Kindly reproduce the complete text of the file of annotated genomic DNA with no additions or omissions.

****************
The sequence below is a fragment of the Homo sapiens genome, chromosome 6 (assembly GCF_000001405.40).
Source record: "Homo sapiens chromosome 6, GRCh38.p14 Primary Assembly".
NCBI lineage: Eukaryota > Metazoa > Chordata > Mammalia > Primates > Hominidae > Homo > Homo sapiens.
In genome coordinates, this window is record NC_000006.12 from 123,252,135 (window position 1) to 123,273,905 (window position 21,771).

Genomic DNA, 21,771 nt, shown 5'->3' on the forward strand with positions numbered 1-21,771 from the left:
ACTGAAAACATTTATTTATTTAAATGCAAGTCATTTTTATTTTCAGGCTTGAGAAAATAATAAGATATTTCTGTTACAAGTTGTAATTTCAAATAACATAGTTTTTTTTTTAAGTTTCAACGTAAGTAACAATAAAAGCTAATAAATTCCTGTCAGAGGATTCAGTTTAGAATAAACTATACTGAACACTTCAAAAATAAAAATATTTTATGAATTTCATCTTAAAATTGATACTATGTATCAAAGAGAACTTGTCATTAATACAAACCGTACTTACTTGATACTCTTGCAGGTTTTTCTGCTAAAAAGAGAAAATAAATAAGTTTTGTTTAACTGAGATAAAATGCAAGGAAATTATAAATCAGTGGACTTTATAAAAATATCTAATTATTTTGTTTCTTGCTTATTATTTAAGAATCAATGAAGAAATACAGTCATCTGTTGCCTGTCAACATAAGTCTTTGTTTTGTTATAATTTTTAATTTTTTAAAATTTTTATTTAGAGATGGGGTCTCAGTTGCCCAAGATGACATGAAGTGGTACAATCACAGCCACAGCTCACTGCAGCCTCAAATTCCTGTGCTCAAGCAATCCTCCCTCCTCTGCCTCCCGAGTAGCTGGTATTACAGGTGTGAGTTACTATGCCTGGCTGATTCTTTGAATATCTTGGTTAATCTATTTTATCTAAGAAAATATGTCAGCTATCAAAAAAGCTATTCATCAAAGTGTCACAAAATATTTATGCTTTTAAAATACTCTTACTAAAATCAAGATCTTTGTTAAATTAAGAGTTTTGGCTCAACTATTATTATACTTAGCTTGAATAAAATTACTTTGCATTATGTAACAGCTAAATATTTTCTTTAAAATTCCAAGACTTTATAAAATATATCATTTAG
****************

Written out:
The sequence below is a fragment of the Homo sapiens genome, chromosome 6 (assembly GCF_000001405.40).
Source record: "Homo sapiens chromosome 6, GRCh38.p14 Primary Assembly".
NCBI lineage: Eukaryota > Metazoa > Chordata > Mammalia > Primates > Hominidae > Homo > Homo sapiens.
In genome coordinates, this window is record NC_000006.12 from 123,252,135 (window position 1) to 123,273,905 (window position 21,771).

Genomic DNA, 21,771 nt, shown 5'->3' on the forward strand with positions numbered 1-21,771 from the left:
ACTGAAAACATTTATTTATTTAAATGCAAGTCATTTTTATTTTCAGGCTTGAGAAAATAATAAGATATTTCTGTTACAAGTTGTAATTTCAAATAACATAGTTTTTTTTTTAAGTTTCAACGTAAGTAACAATAAAAGCTAATAAATTCCTGTCAGAGGATTCAGTTTAGAATAAACTATACTGAACACTTCAAAAATAAAAATATTTTATGAATTTCATCTTAAAATTGATACTATGTATCAAAGAGAACTTGTCATTAATACAAACCGTACTTACTTGATACTCTTGCAGGTTTTTCTGCTAAAAAGAGAAAATAAATAAGTTTTGTTTAACTGAGATAAAATGCAAGGAAATTATAAATCAGTGGACTTTATAAAAATATCTAATTATTTTGTTTCTTGCTTATTATTTAAGAATCAATGAAGAAATACAGTCATCTGTTGCCTGTCAACATAAGTCTTTGTTTTGTTATAATTTTTAATTTTTTAAAATTTTTATTTAGAGATGGGGTCTCAGTTGCCCAAGATGACATGAAGTGGTACAATCACAGCCACAGCTCACTGCAGCCTCAAATTCCTGTGCTCAAGCAATCCTCCCTCCTCTGCCTCCCGAGTAGCTGGTATTACAGGTGTGAGTTACTATGCCTGGCTGATTCTTTGAATATCTTGGTTAATCTATTTTATCTAAGAAAATATGTCAGCTATCAAAAAAGCTATTCATCAAAGTGTCACAAAATATTTATGCTTTTAAAATACTCTTACTAAAATCAAGATCTTTGTTAAATTAAGAGTTTTGGCTCAACTATTATTATACTTAGCTTGAATAAAATTACTTTGCATTATGTAACAGCTAAATATTTTCTTTAAAATTCCAAGACTTTATAAAATATATCATTTAG